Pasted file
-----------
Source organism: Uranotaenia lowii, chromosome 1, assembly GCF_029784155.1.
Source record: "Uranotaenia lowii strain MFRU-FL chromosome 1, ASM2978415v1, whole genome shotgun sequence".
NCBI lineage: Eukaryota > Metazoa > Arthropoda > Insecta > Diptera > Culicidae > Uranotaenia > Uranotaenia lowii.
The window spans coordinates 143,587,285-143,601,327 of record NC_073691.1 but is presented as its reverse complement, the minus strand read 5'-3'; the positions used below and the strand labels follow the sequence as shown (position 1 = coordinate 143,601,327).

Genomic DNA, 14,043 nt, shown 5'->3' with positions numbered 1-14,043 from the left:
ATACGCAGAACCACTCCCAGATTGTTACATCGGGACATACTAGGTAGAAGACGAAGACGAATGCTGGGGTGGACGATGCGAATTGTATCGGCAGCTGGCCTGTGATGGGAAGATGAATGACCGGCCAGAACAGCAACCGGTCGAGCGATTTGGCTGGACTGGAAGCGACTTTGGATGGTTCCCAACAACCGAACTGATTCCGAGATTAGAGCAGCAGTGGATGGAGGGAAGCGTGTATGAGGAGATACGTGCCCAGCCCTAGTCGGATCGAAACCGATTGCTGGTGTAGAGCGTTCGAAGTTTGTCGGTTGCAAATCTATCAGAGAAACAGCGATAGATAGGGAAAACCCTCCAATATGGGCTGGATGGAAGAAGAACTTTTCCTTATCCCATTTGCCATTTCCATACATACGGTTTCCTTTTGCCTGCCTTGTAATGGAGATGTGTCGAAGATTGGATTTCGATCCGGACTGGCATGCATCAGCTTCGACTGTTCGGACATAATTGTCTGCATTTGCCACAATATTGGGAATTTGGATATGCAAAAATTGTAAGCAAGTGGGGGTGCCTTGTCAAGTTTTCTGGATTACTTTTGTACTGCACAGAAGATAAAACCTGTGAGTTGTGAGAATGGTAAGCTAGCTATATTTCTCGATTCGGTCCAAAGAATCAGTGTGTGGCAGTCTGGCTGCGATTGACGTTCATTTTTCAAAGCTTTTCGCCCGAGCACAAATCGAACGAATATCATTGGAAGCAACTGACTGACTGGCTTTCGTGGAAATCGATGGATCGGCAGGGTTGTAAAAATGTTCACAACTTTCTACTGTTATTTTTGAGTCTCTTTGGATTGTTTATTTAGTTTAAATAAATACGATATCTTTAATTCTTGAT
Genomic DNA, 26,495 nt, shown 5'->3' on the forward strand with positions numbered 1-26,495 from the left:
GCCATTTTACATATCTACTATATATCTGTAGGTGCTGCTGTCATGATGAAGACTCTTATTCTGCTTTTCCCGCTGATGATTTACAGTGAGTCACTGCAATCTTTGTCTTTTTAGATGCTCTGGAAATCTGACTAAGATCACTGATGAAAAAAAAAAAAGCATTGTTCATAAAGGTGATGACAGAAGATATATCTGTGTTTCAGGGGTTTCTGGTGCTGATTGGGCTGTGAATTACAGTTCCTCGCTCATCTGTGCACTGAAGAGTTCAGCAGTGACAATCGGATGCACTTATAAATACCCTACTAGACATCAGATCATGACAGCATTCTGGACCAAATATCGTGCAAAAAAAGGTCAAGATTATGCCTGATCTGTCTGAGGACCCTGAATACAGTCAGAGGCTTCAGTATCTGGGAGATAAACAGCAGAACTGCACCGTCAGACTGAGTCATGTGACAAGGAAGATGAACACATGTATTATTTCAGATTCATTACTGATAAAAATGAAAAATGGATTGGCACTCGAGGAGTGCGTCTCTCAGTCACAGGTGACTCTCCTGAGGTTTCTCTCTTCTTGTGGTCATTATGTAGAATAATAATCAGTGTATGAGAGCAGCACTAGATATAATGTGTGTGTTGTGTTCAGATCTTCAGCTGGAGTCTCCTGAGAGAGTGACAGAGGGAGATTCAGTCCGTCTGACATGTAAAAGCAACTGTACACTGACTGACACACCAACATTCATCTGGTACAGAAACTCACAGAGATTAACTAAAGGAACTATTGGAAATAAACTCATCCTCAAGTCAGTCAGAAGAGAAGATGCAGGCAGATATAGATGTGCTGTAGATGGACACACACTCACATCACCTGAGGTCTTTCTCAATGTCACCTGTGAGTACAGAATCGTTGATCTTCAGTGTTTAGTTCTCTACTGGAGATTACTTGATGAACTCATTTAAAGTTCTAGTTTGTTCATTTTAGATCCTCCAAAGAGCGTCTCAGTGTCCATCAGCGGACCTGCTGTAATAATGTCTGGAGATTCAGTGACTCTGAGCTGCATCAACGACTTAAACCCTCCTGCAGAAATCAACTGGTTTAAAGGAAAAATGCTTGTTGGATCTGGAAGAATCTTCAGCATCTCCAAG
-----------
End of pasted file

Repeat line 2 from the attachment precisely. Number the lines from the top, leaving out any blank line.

Source record: "Uranotaenia lowii strain MFRU-FL chromosome 1, ASM2978415v1, whole genome shotgun sequence".